Chehalis path


Fall, Winter and Spring quarters

Faculty: Raul Nakasone education, Native American studies, Latin American studies, David Rutledge education, Native American studies, Yvonne Peterson education, Native American studies

Major areas of study include history of the Americas, political science, ethnography, cultural anthropology, indigenous studies, and areas of study determined by student research projects.

Class Standing: This all-level program accepts up to 10% freshmen as well as supporting and encouraging those ready for advanced work

This program is for learners who have a research topic with a major focus on spirituality and community in mind, as well as for those who would like to learn how to do research in a learner-centered environment. Learners will be exposed to research methods, ethnographic research and interviewing techniques, writing workshops, computer literacy, library workshops, moving River of Culture Moments to documentary, educational technology and the educational philosophy that supports this program. The faculty team will offer a special series of workshops to support the particular academic needs of first- and second-year participants.

Individual research will pay special attention to the value of human relationships to the land, to work, to others and to the unknown. Work will be concentrated in cultural studies, human resource development, and ethnographic studies to include historical and political implications of encounters, and cross-cultural communication. We shall explore Native American perspectives and look at issues that are particularly relevant to indigenous people of the Americas.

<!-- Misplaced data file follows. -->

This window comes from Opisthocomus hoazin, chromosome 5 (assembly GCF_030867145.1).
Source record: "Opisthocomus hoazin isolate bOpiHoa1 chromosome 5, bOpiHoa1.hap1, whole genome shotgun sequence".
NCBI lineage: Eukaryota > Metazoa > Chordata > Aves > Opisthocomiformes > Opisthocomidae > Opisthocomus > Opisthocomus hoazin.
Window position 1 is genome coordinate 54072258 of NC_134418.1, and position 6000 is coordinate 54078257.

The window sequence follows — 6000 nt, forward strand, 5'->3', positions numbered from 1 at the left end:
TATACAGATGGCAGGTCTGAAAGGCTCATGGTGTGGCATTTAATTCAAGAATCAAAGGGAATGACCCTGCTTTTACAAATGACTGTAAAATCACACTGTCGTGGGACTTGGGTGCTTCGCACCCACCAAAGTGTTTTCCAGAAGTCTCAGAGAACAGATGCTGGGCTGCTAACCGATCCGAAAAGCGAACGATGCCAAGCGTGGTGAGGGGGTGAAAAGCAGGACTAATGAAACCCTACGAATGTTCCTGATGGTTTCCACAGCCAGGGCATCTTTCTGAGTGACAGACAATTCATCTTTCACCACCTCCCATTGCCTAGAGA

In this program, learners' individual projects will examine what it means to live in a pluralistic society at the beginning of the 21st century. Through each learner's area of interest, we will look at a variety of cultural and historical perspectives and use them to help address issues connected to the program theme. The faculty are interested in providing an environment of collaboration where faculty and learners will identify topics of mutual interest and act as partners in the exploration of those topics.

In the fall, participants will state research questions. In late fall and winter, individually and in small study groups, learners and faculty will develop the historical background for their chosen questions and do the integrative review of the literature and data collection. Ongoing workshops will allow participants to learn the skills for completing their projects. Late winter and into spring quarter, students will write conclusions, wrap up print/non-print projects, and prepare for a public presentation. The last part of spring will be entirely dedicated to presentations.

Internship Possibilities: With faculty approval.

Program is preparatory for careers and future studies in education, social sciences, the arts, multicultural studies, social work, human services and the humanities.

Planning Units: Programs for Freshmen, Native American and World Indigenous Peoples' Studies


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